The island world of Meriel faces an old adversary and a new danger. Will the reformed Order die before it has a chance to blossom?
Storm clouds loom on the horizon as Carya and Brantley struggle to overcome wounds of the past and build a future together. The fragile new Order is on shaky ground, with too few dancers and sparse resources. Then trouble erupts—and now an insidious rebellion and a new foe threaten their entire world.
When she uncovers an old enemy behind all the destruction, Carya realizes the past is not done with her. With conflict tearing apart the dancers and villages, rimmers are soon overrun, and Carya must unite her people by leading the battle to protect the very heart of her world … or lose it all.
Where could he be? I squinted toward the horizon, where stormy sky met turbulent sea. Brantley had planned to be back by midday, but the primary sun was already lowering beyond the churning waves. Not a good sign. Wind howled from the ocean, and the ground bobbed. A gust slapped into me, rippling my tunic and forcing me to lean forward to keep my footing. My toes dug into the tangleroot.
Shielding my eyes against the subsun, I hoped to spy the silhouette of a herder balanced on the sleek back of his stenella, his determined form rising behind the graceful curve of the creature’s neck. Surely he’d seen the storm moving toward our island. Why hadn’t he raced home? Had he gone out too far? His new mount, Makah, was young and early in her training; she wasn’t as skilled and reliable as Navar had been.
The island’s rim lurched, forcing me to retreat. I could dance a pattern to change the wind’s course and coax the storm away, but I had no idea where Brantley and Makah were. My interference could send the storm straight into them. A sigh ripped out of me. All I could do was wait.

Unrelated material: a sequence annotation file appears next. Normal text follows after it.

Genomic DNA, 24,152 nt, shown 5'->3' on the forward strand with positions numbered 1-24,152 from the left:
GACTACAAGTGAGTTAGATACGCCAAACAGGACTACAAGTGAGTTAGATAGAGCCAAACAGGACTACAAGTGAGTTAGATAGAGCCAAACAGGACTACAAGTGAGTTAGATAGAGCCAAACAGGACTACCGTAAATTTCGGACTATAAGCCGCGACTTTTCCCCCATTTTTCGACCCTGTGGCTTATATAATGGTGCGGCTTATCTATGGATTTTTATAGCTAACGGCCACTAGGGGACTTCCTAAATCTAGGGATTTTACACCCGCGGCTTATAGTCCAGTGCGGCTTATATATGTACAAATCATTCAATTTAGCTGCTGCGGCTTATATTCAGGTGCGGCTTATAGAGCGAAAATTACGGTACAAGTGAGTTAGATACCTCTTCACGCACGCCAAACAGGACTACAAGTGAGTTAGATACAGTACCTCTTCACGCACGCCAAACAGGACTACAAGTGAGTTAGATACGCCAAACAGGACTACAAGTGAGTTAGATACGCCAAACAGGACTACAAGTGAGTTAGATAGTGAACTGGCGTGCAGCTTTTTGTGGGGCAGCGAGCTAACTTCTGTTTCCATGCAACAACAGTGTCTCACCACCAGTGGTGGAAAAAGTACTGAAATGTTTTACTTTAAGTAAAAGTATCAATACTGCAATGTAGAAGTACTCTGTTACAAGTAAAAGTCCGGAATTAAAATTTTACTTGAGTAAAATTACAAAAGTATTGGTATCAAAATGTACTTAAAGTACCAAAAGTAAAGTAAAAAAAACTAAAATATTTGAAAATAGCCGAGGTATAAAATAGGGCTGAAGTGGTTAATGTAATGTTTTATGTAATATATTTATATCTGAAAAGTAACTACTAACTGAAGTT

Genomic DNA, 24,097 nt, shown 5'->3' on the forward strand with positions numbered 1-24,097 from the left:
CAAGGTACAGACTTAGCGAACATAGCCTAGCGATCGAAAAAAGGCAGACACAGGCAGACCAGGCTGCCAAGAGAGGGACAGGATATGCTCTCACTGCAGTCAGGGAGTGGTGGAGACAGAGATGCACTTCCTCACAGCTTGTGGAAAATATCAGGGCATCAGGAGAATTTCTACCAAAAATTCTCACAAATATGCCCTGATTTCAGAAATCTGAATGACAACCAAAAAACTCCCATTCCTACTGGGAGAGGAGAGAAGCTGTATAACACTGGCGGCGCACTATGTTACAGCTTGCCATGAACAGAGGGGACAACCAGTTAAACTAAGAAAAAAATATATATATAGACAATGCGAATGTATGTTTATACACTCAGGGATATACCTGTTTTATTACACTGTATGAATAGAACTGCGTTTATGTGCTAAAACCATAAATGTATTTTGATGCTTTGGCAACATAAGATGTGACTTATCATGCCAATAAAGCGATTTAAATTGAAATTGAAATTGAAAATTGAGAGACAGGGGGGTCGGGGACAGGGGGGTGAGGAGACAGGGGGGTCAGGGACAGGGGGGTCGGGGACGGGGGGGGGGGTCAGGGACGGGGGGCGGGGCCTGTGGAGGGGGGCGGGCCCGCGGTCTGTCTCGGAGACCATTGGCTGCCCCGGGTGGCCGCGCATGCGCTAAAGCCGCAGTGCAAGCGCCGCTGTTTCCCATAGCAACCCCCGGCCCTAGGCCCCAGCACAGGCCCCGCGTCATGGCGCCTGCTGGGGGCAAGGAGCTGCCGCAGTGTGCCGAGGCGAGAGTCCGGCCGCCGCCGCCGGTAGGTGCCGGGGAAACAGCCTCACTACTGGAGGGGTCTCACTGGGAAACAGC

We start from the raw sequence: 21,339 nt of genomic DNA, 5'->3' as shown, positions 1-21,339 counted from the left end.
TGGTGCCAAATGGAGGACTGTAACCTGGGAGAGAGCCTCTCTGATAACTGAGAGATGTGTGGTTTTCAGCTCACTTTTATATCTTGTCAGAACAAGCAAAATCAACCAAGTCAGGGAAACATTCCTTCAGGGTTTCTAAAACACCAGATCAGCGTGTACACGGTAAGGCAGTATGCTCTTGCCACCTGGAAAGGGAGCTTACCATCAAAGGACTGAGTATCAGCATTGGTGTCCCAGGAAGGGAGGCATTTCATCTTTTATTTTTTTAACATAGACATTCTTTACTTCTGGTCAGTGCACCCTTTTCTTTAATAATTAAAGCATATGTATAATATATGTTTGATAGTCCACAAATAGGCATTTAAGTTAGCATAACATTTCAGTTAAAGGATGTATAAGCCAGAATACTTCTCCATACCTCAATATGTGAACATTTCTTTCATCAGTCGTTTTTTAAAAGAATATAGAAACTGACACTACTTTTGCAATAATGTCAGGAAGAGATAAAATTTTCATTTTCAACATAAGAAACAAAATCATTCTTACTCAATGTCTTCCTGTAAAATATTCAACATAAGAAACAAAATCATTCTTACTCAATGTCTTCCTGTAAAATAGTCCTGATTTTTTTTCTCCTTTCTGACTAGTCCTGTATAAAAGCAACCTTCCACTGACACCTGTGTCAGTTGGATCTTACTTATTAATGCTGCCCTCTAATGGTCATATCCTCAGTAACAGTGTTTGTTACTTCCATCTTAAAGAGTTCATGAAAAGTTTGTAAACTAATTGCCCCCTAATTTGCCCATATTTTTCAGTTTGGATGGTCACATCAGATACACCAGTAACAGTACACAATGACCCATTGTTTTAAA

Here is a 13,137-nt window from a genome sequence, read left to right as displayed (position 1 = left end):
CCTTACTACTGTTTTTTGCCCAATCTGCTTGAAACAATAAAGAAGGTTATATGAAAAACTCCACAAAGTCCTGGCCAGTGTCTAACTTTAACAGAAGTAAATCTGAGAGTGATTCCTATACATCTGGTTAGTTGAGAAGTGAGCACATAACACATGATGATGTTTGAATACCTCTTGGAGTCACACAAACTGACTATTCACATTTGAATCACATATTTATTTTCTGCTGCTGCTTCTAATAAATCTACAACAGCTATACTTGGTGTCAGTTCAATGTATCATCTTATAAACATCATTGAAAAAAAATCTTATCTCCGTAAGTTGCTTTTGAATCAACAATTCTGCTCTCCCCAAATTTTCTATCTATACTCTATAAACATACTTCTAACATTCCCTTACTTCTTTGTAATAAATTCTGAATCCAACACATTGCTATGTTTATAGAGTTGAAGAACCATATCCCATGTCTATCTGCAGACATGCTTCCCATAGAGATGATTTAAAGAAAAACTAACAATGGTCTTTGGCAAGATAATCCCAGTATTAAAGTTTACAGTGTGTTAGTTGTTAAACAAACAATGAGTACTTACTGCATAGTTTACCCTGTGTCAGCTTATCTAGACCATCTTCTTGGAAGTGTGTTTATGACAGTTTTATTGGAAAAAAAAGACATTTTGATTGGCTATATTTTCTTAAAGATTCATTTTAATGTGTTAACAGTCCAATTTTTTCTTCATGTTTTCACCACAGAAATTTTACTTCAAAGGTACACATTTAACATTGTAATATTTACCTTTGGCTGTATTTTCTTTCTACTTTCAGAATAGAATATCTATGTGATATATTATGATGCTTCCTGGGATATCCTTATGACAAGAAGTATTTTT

My arms cradled the gentle swell of my belly. I’d hoped news of a babe on the way would cause my husband to take fewer risks. I shook my head, letting the wind tug my hair free from my braid. I didn’t truly want him to change. But I did wish he had a more experienced stenella. Brantley still grieved Navar’s loss. So did I.
The clouds broke open and rain sheeted down, driving me to seek shelter. Our home welcomed me with warmth and light. High windows under the eaves let in the glow of the setting subsun that penetrated even the storm, and torches brightened the wall by the hearth, competing with the flickering fire. A smoky scent curled through the air.
I added a log, grateful for the refuge. A home like this was a luxury I’d never dreamed to experience. Shelves lined one wall, filled with food staples, tools, parchment, and neatly folded fabric. Through a low doorway, I could glimpse the cheerful quilt covering our bed. Spare tunics and cloaks hung from pegs.
I brushed moisture from my shoulders and rested on a bench near the table in this main room. Our bonding cup held a place of honor in the center of the table. Delicate carvings embellished the polished sides with images of land and sea, stenella and forest hound, and a man and woman. A rolled parchment rested against it as if in opposition. I pressed my lips together. As much as I longed for Brantley’s safe return, I dreaded the confrontation that simple missive would bring.
Excerpted from Windward Shore by Sharon Hinck. Copyright © 2021 by Sharon Hinck. Published by Enclave Publishing.
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